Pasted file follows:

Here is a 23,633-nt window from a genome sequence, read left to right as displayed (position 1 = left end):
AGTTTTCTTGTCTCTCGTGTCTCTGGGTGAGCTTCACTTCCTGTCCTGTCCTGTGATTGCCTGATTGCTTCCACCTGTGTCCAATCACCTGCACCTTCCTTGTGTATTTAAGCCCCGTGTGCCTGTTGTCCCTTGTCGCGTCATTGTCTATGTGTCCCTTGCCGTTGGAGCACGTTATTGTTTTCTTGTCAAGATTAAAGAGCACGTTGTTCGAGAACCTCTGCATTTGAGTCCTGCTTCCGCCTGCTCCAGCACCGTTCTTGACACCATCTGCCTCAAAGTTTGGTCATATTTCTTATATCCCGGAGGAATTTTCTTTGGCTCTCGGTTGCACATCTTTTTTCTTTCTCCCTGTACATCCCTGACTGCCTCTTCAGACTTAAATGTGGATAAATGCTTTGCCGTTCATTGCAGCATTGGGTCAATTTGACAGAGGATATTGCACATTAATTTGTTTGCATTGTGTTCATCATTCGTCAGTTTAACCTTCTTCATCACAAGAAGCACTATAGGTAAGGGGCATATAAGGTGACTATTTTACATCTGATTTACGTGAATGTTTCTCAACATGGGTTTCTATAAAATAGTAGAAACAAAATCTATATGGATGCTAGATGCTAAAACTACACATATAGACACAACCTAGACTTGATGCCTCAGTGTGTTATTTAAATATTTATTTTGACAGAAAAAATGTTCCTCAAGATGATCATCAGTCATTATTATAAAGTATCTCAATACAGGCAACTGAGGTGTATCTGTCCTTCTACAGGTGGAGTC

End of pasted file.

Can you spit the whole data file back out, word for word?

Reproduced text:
Here is a 23,633-nt window from a genome sequence, read left to right as displayed (position 1 = left end):
AGTTTTCTTGTCTCTCGTGTCTCTGGGTGAGCTTCACTTCCTGTCCTGTCCTGTGATTGCCTGATTGCTTCCACCTGTGTCCAATCACCTGCACCTTCCTTGTGTATTTAAGCCCCGTGTGCCTGTTGTCCCTTGTCGCGTCATTGTCTATGTGTCCCTTGCCGTTGGAGCACGTTATTGTTTTCTTGTCAAGATTAAAGAGCACGTTGTTCGAGAACCTCTGCATTTGAGTCCTGCTTCCGCCTGCTCCAGCACCGTTCTTGACACCATCTGCCTCAAAGTTTGGTCATATTTCTTATATCCCGGAGGAATTTTCTTTGGCTCTCGGTTGCACATCTTTTTTCTTTCTCCCTGTACATCCCTGACTGCCTCTTCAGACTTAAATGTGGATAAATGCTTTGCCGTTCATTGCAGCATTGGGTCAATTTGACAGAGGATATTGCACATTAATTTGTTTGCATTGTGTTCATCATTCGTCAGTTTAACCTTCTTCATCACAAGAAGCACTATAGGTAAGGGGCATATAAGGTGACTATTTTACATCTGATTTACGTGAATGTTTCTCAACATGGGTTTCTATAAAATAGTAGAAACAAAATCTATATGGATGCTAGATGCTAAAACTACACATATAGACACAACCTAGACTTGATGCCTCAGTGTGTTATTTAAATATTTATTTTGACAGAAAAAATGTTCCTCAAGATGATCATCAGTCATTATTATAAAGTATCTCAATACAGGCAACTGAGGTGTATCTGTCCTTCTACAGGTGGAGTC